Support Refuge from Cruel Trapping Act of 2009

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Originally Posted: 19 October 2009

Support Refuge from Cruel Trapping Act of 2009

From ProjectCoyote.org

Tell your Representative to Support and/or Sponsor House Bill H.R. 3710, the Refuge from Cruel Trapping Act, will help to ensure that our National Wildlife Refuge System —which was specifically established to provide animals a safe haven — is maintained as an inviolate sanctuary for wild animals.

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INFORMATION

As the trapping season commences across the country with the beginning of fall, Congresswoman Nita Lowey (D-NY) has introduced legislation to end the use of brutal traps on furbearing animals within federal wildlife refuges. H.R. 3710, the Refuge from Cruel Trapping Act, which was submitted with a total of 35 original co-sponsors, helps to restore the original intent of the National Wildlife Refuge System by placing a ban on the use of body-gripping traps within the refuge system.

Currently, animals living within National Wildlife Refuges are at risk of falling victim to body-gripping traps where they may suffer for hours or days—struggling to be free of the long-drawn-out pain inflicted on them by the traps. Animals targeted by trappers include coyotes, bobcats, otters, fox, wolves, beaver, and other wildlife. Many of these animals are killed for recreation and profit (fur). Because body-gripping traps and snares do not discriminate, they jeopardize the very birds and threatened and endangered species refuges are supposed to protect. Bald eagles, Canada lynx, gray wolves and other imperiled species are frequent victims of traps set for other species.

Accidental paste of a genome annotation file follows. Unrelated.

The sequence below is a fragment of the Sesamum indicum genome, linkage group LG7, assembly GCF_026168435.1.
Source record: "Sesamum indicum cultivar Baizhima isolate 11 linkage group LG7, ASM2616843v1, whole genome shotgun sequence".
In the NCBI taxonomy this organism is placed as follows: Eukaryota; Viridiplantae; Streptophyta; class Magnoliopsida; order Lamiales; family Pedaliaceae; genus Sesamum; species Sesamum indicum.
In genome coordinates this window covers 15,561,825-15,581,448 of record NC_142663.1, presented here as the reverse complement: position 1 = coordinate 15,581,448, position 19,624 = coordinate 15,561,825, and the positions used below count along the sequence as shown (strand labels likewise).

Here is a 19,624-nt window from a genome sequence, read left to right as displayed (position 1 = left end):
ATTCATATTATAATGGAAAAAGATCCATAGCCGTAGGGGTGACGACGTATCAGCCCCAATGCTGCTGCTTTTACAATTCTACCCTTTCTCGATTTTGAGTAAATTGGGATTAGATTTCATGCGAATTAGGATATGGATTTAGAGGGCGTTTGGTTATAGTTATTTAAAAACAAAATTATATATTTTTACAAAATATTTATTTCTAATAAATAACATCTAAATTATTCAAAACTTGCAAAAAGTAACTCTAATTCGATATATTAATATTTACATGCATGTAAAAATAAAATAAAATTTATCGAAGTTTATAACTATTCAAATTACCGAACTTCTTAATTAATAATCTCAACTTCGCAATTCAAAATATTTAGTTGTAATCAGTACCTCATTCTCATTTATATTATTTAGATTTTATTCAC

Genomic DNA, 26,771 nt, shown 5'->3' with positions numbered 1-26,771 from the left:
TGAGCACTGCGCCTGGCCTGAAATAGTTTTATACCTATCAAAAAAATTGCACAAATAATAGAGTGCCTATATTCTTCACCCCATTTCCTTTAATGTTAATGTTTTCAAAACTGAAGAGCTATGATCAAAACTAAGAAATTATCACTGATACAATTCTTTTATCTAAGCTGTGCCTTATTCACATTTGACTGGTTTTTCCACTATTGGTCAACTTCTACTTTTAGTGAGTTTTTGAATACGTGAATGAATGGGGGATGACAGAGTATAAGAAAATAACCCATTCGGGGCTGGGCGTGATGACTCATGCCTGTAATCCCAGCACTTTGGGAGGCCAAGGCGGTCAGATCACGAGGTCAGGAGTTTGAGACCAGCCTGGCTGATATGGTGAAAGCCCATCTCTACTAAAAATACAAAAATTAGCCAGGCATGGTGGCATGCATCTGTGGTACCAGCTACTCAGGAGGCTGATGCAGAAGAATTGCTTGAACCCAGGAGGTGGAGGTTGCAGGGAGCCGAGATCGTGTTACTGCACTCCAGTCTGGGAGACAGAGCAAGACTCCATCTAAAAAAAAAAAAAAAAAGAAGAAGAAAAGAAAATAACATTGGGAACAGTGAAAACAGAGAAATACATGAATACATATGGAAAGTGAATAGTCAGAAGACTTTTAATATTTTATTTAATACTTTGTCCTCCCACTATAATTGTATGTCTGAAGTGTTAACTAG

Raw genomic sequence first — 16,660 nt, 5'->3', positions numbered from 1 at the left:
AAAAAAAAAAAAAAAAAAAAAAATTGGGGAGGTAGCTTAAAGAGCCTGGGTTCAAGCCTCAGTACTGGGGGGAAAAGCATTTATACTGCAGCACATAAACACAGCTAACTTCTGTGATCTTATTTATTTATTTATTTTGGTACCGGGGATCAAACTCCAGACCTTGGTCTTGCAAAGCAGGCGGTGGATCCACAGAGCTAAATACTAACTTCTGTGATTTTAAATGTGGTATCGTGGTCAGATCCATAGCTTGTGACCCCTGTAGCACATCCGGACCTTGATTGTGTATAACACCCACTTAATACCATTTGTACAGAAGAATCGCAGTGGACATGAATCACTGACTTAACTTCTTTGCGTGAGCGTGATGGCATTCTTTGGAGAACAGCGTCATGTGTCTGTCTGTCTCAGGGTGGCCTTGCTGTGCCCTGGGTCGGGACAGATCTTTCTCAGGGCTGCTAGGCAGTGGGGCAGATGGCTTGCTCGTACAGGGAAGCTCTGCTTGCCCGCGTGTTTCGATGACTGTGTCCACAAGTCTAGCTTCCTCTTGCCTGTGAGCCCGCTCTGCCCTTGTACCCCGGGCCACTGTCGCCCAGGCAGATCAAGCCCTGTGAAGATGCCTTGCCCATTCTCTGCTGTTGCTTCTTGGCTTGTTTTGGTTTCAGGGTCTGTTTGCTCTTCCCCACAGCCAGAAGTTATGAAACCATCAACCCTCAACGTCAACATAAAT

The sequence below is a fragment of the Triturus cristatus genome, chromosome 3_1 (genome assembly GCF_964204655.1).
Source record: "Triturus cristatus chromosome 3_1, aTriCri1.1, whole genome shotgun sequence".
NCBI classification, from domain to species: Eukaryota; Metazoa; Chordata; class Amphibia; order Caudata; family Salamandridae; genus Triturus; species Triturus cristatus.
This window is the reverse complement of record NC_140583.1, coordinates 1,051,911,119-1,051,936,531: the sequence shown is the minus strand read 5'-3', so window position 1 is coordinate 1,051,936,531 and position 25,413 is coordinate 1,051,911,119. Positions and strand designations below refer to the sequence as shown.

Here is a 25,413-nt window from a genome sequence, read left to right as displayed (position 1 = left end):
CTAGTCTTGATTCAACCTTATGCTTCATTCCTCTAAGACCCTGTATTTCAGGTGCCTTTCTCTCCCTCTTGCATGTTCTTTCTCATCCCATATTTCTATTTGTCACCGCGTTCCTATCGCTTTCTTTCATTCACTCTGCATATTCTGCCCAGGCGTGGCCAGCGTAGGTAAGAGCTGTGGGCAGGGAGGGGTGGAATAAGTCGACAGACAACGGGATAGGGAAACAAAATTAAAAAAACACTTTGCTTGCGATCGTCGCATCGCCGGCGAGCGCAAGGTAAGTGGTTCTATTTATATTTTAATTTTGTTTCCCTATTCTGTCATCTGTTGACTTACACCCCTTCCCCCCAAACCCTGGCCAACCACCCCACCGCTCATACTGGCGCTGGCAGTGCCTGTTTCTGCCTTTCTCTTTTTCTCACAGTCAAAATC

More than half of our nation’s 550 refuges (.pdf file), currently allow trapping using steel jaw leg-hold traps, Conibear traps, and snares. Steel jaw leg-hold traps are designed to restrain the animal by the leg, and studies show such traps can cause significant injuries including fractures, dislocation, laceration, hemorrhage, and even amputations. Conibear traps are designed to crush the animal’s spinal column for a quick kill. However, the trap often misses and clamps down on the chest or pelvis, crushing bones and causing the animal excruciating pain and prolonged death. Snares are among the oldest form of trap, a simple noose made of thin wire, which tightens around an animal's neck or body as they struggle to get away. H.R. 3710, the Refuge from Cruel Trapping Act will put an end to this cruel practice. Body-gripping traps have been restricted in several states and leghold traps are banned in 89 other nations.

A national Decision Research public opinion poll showed that 79% of Americans believe trapping on National Wildlife Refuges should be prohibited, while 88% believe wildlife and habitat preservation should be the highest priority of the refuge system. Trappers, who compromise less than one tenth of 1% of the population, already have access to millions of acres of public and private lands outside the refuge system for their activities.

H.R. 3710, the Refuge from Cruel Trapping Act, will help to ensure that our National Wildlife Refuge System —which was specifically established to provide animals a safe haven — is maintained as an inviolate sanctuary for wild animals.


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